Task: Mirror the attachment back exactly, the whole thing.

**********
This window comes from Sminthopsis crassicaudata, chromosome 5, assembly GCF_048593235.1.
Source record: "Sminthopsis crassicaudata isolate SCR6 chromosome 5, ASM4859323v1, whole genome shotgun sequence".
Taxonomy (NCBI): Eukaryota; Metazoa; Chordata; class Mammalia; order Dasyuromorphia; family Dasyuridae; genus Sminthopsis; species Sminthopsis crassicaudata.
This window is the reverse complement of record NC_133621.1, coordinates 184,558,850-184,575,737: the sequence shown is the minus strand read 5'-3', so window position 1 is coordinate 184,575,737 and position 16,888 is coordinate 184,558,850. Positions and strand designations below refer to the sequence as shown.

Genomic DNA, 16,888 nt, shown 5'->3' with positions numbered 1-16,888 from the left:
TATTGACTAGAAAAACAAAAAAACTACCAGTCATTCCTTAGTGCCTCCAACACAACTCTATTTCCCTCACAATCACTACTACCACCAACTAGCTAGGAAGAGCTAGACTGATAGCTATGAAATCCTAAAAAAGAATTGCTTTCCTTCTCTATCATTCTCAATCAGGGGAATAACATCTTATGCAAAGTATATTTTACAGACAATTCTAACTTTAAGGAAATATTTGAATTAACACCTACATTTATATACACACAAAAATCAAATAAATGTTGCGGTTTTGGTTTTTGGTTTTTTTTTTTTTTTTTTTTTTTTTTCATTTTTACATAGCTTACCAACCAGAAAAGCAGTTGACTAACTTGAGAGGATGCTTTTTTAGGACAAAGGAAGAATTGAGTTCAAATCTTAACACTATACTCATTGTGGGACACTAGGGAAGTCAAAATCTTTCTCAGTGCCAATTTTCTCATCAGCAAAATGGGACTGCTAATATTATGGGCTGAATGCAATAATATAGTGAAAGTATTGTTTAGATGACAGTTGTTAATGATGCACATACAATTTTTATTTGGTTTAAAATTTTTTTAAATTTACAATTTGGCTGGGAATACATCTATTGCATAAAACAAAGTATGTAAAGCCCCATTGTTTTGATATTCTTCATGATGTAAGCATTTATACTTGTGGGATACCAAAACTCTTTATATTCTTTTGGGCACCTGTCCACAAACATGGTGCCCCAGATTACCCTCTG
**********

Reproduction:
This window comes from Sminthopsis crassicaudata, chromosome 5, assembly GCF_048593235.1.
Source record: "Sminthopsis crassicaudata isolate SCR6 chromosome 5, ASM4859323v1, whole genome shotgun sequence".
Taxonomy (NCBI): Eukaryota; Metazoa; Chordata; class Mammalia; order Dasyuromorphia; family Dasyuridae; genus Sminthopsis; species Sminthopsis crassicaudata.
This window is the reverse complement of record NC_133621.1, coordinates 184,558,850-184,575,737: the sequence shown is the minus strand read 5'-3', so window position 1 is coordinate 184,575,737 and position 16,888 is coordinate 184,558,850. Positions and strand designations below refer to the sequence as shown.

Genomic DNA, 16,888 nt, shown 5'->3' with positions numbered 1-16,888 from the left:
TATTGACTAGAAAAACAAAAAAACTACCAGTCATTCCTTAGTGCCTCCAACACAACTCTATTTCCCTCACAATCACTACTACCACCAACTAGCTAGGAAGAGCTAGACTGATAGCTATGAAATCCTAAAAAAGAATTGCTTTCCTTCTCTATCATTCTCAATCAGGGGAATAACATCTTATGCAAAGTATATTTTACAGACAATTCTAACTTTAAGGAAATATTTGAATTAACACCTACATTTATATACACACAAAAATCAAATAAATGTTGCGGTTTTGGTTTTTGGTTTTTTTTTTTTTTTTTTTTTTTTTTCATTTTTACATAGCTTACCAACCAGAAAAGCAGTTGACTAACTTGAGAGGATGCTTTTTTAGGACAAAGGAAGAATTGAGTTCAAATCTTAACACTATACTCATTGTGGGACACTAGGGAAGTCAAAATCTTTCTCAGTGCCAATTTTCTCATCAGCAAAATGGGACTGCTAATATTATGGGCTGAATGCAATAATATAGTGAAAGTATTGTTTAGATGACAGTTGTTAATGATGCACATACAATTTTTATTTGGTTTAAAATTTTTTTAAATTTACAATTTGGCTGGGAATACATCTATTGCATAAAACAAAGTATGTAAAGCCCCATTGTTTTGATATTCTTCATGATGTAAGCATTTATACTTGTGGGATACCAAAACTCTTTATATTCTTTTGGGCACCTGTCCACAAACATGGTGCCCCAGATTACCCTCTG